## Friday, August 28, 2009

### Liar and Curry

Consider this sentence:

1. No true sentence (i.e., sentence that is true) satisfies F.
Observe that for some F's, this is quite unproblematic, and even true. For instance, no true sentence is written on the surface of Io, no true sentence is self-contradictory, no true sentence is such that it is both original and was uttered in the Honorable Member's speech. Now, if (1) is the one and only sentence that satisfies F, then (1) is a liar sentence. So some instances of (1) are paradoxical, and some are not.

In general, as in the Io case, it seems that:

1. When F does not have semantic vocabulary and no sentence satisfies F, then (1) is unproblematically true.

If we accept (2), we get an interesting result. Suppose that F is the predicate "is identical to (1) and not-p", where "p" is any non-semantic statement. Then, (1) says that no true sentence is identical to (1) and is such that not-p. This is equivalent to the claim that if (1) is true, then p. In other words, in this case, (1) is equivalent to a Curry sentence just like:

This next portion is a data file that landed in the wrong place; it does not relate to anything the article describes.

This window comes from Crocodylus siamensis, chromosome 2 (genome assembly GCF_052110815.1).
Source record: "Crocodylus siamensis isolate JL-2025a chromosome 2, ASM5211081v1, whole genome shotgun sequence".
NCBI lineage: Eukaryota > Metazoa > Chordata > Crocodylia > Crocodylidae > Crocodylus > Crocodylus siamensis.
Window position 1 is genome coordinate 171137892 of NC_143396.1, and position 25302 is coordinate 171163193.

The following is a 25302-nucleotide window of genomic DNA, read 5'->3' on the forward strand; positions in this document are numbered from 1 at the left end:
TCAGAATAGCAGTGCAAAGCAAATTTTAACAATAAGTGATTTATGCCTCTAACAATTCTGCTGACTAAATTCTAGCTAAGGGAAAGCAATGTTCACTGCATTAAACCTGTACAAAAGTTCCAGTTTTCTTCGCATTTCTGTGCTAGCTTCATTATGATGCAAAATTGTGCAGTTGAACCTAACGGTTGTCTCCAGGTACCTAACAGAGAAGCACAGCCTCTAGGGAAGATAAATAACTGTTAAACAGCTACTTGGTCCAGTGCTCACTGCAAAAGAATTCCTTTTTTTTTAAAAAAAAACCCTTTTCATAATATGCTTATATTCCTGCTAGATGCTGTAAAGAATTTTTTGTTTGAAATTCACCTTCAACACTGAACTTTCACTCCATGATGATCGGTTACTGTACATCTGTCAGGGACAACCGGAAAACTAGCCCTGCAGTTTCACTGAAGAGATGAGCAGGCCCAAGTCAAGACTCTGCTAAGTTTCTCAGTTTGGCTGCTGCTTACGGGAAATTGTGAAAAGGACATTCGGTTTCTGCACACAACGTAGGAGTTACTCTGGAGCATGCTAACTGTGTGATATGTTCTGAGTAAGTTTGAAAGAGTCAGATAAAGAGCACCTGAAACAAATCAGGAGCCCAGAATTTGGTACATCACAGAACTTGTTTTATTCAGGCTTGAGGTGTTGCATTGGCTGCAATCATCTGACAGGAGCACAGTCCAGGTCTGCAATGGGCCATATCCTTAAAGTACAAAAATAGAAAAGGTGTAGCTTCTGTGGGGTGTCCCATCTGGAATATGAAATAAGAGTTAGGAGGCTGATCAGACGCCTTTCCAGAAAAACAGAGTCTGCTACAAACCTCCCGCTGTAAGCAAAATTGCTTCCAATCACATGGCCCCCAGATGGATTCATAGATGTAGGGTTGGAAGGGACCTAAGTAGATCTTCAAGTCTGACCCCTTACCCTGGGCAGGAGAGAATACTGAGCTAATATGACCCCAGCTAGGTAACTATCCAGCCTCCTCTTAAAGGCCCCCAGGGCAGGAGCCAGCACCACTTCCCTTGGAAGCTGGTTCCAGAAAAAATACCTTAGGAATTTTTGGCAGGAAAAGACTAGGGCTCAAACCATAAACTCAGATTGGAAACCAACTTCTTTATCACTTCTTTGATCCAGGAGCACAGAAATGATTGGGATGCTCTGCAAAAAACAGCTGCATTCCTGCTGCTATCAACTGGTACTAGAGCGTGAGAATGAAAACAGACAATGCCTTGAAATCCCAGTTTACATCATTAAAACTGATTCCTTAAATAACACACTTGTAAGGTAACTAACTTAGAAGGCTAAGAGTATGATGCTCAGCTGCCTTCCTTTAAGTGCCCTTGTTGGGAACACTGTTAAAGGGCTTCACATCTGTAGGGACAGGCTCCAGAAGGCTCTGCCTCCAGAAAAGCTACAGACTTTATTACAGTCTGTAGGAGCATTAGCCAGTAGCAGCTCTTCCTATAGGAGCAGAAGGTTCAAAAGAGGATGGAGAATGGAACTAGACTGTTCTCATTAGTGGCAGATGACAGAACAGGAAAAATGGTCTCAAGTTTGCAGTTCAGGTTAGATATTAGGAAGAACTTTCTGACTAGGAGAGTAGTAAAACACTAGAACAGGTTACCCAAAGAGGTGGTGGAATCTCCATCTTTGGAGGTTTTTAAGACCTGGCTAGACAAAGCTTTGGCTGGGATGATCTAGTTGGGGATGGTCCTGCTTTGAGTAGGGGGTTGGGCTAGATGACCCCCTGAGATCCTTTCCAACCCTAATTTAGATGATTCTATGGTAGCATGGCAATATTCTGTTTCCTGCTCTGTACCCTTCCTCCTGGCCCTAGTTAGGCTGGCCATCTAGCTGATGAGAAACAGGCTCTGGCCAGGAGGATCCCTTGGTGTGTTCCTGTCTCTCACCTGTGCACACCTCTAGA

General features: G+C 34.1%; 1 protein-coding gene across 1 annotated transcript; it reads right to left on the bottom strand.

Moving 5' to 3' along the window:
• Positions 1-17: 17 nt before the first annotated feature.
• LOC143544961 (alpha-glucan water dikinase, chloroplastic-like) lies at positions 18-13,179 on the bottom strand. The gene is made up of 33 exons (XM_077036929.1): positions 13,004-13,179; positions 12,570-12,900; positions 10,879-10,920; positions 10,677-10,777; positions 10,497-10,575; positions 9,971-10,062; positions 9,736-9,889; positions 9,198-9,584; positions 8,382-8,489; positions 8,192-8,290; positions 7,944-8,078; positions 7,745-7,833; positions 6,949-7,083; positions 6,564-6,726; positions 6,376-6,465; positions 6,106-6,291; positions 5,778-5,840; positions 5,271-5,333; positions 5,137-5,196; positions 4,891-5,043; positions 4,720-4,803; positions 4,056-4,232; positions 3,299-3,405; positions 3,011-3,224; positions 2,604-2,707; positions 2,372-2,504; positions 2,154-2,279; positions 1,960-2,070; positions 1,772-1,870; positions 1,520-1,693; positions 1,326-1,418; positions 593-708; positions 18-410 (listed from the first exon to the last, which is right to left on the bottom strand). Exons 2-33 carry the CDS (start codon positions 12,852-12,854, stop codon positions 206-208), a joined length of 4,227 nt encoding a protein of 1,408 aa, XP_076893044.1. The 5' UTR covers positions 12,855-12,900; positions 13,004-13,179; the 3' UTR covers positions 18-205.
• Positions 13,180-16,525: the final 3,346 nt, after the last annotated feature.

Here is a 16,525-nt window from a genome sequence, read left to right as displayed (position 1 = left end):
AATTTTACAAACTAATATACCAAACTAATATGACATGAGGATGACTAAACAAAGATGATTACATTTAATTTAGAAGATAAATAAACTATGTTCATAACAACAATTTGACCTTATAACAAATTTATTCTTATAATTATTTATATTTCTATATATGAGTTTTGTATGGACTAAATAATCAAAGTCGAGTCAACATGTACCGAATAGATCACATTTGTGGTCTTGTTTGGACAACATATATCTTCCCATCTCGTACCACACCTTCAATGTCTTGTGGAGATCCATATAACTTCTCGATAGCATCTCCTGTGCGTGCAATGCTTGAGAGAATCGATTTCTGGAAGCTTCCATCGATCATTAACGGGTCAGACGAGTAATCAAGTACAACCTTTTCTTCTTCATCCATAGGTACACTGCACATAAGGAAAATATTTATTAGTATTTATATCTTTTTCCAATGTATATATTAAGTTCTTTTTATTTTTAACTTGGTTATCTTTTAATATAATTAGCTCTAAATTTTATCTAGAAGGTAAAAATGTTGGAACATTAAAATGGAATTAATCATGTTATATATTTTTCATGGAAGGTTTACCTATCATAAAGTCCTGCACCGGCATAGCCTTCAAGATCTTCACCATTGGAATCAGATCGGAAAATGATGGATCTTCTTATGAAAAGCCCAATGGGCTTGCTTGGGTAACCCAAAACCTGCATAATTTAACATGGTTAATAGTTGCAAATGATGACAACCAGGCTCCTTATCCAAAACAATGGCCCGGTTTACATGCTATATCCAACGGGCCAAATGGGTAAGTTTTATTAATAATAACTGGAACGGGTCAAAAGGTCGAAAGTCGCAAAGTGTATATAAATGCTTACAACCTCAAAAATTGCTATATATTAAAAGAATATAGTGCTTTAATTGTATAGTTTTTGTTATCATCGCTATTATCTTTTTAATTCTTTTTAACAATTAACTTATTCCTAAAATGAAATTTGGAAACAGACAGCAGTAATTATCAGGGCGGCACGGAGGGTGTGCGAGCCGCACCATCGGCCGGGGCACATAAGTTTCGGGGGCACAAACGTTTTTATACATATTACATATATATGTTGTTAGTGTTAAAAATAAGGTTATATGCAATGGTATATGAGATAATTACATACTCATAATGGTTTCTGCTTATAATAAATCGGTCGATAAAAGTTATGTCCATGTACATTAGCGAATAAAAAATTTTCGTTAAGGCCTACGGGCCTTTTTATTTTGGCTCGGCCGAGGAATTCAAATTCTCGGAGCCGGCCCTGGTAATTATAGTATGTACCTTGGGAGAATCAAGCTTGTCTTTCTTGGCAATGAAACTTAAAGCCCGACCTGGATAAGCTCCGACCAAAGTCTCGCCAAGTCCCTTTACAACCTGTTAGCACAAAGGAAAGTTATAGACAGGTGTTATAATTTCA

1. If (3) is true, then p.
Now suppose that p is in fact true. Then no sentence satisfies F, and by (2), it follows that (1) is unproblematically true. Therefore, it seems that (3) is also unproblematically true. But if (3) is unproblematically true, then we have established something quite interesting: Curry sentences with true non-semantic consequents are true.

No Curry sentence can be false. For if it's false, then it's true, because any material conditional with false antecedent is true. But whenever a Curry sentence is true, its consequent is true as well, by modus ponens (the antecedent is true because the Curry sentence is true!). So a Curry sentence is true when its consequent is true (assuming the consequent lacks semantic vocabulary) and is nonsense when its consequent is false.

Or so this argument shows. My own intuition is that (3) is nonsense even when p is true. But then I need to get out of the above arguments...